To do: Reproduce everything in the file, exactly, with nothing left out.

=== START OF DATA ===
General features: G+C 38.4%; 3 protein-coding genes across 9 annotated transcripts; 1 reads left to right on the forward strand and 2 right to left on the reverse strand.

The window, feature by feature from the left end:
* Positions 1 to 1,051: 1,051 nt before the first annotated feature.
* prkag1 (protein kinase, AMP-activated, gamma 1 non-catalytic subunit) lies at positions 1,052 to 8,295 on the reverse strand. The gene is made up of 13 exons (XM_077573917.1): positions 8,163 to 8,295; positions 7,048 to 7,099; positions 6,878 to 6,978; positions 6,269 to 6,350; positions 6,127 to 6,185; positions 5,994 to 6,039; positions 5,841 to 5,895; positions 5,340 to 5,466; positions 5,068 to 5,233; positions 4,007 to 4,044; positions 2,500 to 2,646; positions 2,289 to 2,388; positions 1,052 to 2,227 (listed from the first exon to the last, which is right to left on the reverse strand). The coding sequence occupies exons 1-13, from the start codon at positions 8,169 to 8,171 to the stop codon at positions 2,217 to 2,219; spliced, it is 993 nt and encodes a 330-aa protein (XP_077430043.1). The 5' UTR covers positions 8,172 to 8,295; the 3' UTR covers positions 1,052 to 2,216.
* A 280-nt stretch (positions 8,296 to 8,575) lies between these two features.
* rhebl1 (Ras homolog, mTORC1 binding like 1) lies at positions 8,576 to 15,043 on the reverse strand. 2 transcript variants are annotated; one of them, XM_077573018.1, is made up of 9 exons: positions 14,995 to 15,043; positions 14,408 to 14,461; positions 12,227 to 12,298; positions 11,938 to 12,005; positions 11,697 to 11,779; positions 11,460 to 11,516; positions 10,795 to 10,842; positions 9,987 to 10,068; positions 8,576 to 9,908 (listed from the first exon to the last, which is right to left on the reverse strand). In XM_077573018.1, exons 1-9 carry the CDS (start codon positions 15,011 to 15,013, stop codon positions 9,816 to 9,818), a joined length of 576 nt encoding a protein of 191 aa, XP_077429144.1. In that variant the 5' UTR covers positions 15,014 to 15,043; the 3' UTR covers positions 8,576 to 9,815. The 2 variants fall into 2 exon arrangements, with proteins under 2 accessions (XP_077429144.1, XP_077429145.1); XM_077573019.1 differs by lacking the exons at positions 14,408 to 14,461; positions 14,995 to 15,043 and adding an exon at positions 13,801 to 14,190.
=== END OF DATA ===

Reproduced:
General features: G+C 38.4%; 3 protein-coding genes across 9 annotated transcripts; 1 reads left to right on the forward strand and 2 right to left on the reverse strand.

The window, feature by feature from the left end:
* Positions 1 to 1,051: 1,051 nt before the first annotated feature.
* prkag1 (protein kinase, AMP-activated, gamma 1 non-catalytic subunit) lies at positions 1,052 to 8,295 on the reverse strand. The gene is made up of 13 exons (XM_077573917.1): positions 8,163 to 8,295; positions 7,048 to 7,099; positions 6,878 to 6,978; positions 6,269 to 6,350; positions 6,127 to 6,185; positions 5,994 to 6,039; positions 5,841 to 5,895; positions 5,340 to 5,466; positions 5,068 to 5,233; positions 4,007 to 4,044; positions 2,500 to 2,646; positions 2,289 to 2,388; positions 1,052 to 2,227 (listed from the first exon to the last, which is right to left on the reverse strand). The coding sequence occupies exons 1-13, from the start codon at positions 8,169 to 8,171 to the stop codon at positions 2,217 to 2,219; spliced, it is 993 nt and encodes a 330-aa protein (XP_077430043.1). The 5' UTR covers positions 8,172 to 8,295; the 3' UTR covers positions 1,052 to 2,216.
* A 280-nt stretch (positions 8,296 to 8,575) lies between these two features.
* rhebl1 (Ras homolog, mTORC1 binding like 1) lies at positions 8,576 to 15,043 on the reverse strand. 2 transcript variants are annotated; one of them, XM_077573018.1, is made up of 9 exons: positions 14,995 to 15,043; positions 14,408 to 14,461; positions 12,227 to 12,298; positions 11,938 to 12,005; positions 11,697 to 11,779; positions 11,460 to 11,516; positions 10,795 to 10,842; positions 9,987 to 10,068; positions 8,576 to 9,908 (listed from the first exon to the last, which is right to left on the reverse strand). In XM_077573018.1, exons 1-9 carry the CDS (start codon positions 15,011 to 15,013, stop codon positions 9,816 to 9,818), a joined length of 576 nt encoding a protein of 191 aa, XP_077429144.1. In that variant the 5' UTR covers positions 15,014 to 15,043; the 3' UTR covers positions 8,576 to 9,815. The 2 variants fall into 2 exon arrangements, with proteins under 2 accessions (XP_077429144.1, XP_077429145.1); XM_077573019.1 differs by lacking the exons at positions 14,408 to 14,461; positions 14,995 to 15,043 and adding an exon at positions 13,801 to 14,190.